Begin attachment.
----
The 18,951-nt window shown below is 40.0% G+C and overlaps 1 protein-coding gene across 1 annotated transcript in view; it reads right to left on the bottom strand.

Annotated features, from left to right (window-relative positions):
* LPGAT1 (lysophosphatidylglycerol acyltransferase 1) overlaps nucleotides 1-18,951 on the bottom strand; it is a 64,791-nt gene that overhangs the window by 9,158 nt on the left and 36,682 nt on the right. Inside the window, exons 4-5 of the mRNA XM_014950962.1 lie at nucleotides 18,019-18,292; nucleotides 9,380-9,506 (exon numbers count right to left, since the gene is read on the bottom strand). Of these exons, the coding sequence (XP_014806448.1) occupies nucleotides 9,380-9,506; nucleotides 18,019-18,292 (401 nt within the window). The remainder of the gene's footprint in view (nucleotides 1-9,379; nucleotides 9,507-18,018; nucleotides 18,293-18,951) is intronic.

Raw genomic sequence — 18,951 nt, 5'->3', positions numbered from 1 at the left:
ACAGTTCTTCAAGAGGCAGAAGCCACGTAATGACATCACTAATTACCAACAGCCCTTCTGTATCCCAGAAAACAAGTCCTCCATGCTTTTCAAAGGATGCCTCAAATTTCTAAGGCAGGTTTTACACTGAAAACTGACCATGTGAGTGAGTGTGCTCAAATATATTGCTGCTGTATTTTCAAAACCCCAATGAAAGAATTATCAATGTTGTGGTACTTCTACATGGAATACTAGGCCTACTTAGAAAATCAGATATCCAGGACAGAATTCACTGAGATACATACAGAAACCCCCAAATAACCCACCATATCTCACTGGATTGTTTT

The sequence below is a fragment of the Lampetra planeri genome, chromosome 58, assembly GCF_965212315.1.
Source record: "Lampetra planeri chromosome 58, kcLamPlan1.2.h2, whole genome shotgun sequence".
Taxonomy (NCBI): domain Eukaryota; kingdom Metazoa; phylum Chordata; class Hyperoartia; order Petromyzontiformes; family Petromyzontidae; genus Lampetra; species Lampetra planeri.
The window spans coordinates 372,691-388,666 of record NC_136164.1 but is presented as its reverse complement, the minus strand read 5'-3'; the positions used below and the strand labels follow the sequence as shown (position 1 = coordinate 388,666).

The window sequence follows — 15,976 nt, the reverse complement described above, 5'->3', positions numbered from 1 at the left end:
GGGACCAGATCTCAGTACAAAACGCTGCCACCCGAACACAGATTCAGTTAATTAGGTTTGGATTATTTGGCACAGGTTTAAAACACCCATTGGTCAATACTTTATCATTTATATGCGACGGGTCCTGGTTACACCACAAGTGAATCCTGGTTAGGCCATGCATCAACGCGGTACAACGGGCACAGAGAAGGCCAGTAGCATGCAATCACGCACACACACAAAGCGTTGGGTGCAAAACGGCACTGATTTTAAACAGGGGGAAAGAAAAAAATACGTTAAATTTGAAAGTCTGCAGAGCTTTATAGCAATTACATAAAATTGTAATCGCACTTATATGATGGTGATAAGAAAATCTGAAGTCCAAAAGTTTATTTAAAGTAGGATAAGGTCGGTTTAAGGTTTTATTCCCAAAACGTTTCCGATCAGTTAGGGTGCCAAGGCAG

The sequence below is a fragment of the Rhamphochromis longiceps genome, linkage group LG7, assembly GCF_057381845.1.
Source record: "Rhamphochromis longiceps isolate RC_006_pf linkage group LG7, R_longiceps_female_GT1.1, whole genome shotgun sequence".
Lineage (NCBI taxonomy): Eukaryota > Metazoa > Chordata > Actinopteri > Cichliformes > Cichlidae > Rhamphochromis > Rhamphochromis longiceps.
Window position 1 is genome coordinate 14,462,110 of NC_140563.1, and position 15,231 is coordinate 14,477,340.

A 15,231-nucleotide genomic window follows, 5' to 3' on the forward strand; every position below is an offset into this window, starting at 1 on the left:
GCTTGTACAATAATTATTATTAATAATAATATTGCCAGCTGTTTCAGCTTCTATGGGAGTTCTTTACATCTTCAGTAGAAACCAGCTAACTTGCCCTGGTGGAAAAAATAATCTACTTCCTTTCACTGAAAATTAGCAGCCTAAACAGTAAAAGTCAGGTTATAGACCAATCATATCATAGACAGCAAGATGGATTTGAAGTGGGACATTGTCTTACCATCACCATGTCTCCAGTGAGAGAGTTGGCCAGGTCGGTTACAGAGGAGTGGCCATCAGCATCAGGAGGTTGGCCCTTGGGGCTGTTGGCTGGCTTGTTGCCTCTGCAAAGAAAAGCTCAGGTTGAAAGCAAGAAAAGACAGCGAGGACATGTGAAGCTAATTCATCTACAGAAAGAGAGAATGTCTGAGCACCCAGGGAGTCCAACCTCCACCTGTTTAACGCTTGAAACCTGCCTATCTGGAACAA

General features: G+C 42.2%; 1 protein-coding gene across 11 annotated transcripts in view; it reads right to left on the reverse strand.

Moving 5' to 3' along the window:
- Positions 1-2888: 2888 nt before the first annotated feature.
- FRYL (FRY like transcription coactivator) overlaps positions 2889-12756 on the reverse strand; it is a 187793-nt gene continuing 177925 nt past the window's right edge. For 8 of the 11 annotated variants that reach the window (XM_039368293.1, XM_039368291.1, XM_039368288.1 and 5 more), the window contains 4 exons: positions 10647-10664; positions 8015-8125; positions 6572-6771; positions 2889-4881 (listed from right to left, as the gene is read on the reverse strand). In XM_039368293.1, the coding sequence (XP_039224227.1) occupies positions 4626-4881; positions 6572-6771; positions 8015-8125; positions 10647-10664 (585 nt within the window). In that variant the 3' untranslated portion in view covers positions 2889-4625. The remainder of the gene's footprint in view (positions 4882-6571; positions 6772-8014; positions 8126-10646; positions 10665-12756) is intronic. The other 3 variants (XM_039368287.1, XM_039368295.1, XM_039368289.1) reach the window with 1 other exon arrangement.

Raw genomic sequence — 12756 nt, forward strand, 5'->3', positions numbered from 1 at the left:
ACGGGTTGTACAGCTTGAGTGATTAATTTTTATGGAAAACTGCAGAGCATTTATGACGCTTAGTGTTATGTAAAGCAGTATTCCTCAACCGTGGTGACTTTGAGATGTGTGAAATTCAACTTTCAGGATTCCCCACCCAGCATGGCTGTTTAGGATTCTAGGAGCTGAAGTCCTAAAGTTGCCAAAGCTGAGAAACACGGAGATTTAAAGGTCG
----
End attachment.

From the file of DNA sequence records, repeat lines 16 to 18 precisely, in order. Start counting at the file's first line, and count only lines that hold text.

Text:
A 15,231-nucleotide genomic window follows, 5' to 3' on the forward strand; every position below is an offset into this window, starting at 1 on the left:
GCTTGTACAATAATTATTATTAATAATAATATTGCCAGCTGTTTCAGCTTCTATGGGAGTTCTTTACATCTTCAGTAGAAACCAGCTAACTTGCCCTGGTGGAAAAAATAATCTACTTCCTTTCACTGAAAATTAGCAGCCTAAACAGTAAAAGTCAGGTTATAGACCAATCATATCATAGACAGCAAGATGGATTTGAAGTGGGACATTGTCTTACCATCACCATGTCTCCAGTGAGAGAGTTGGCCAGGTCGGTTACAGAGGAGTGGCCATCAGCATCAGGAGGTTGGCCCTTGGGGCTGTTGGCTGGCTTGTTGCCTCTGCAAAGAAAAGCTCAGGTTGAAAGCAAGAAAAGACAGCGAGGACATGTGAAGCTAATTCATCTACAGAAAGAGAGAATGTCTGAGCACCCAGGGAGTCCAACCTCCACCTGTTTAACGCTTGAAACCTGCCTATCTGGAACAA

General features: G+C 42.2%; 1 protein-coding gene across 11 annotated transcripts in view; it reads right to left on the reverse strand.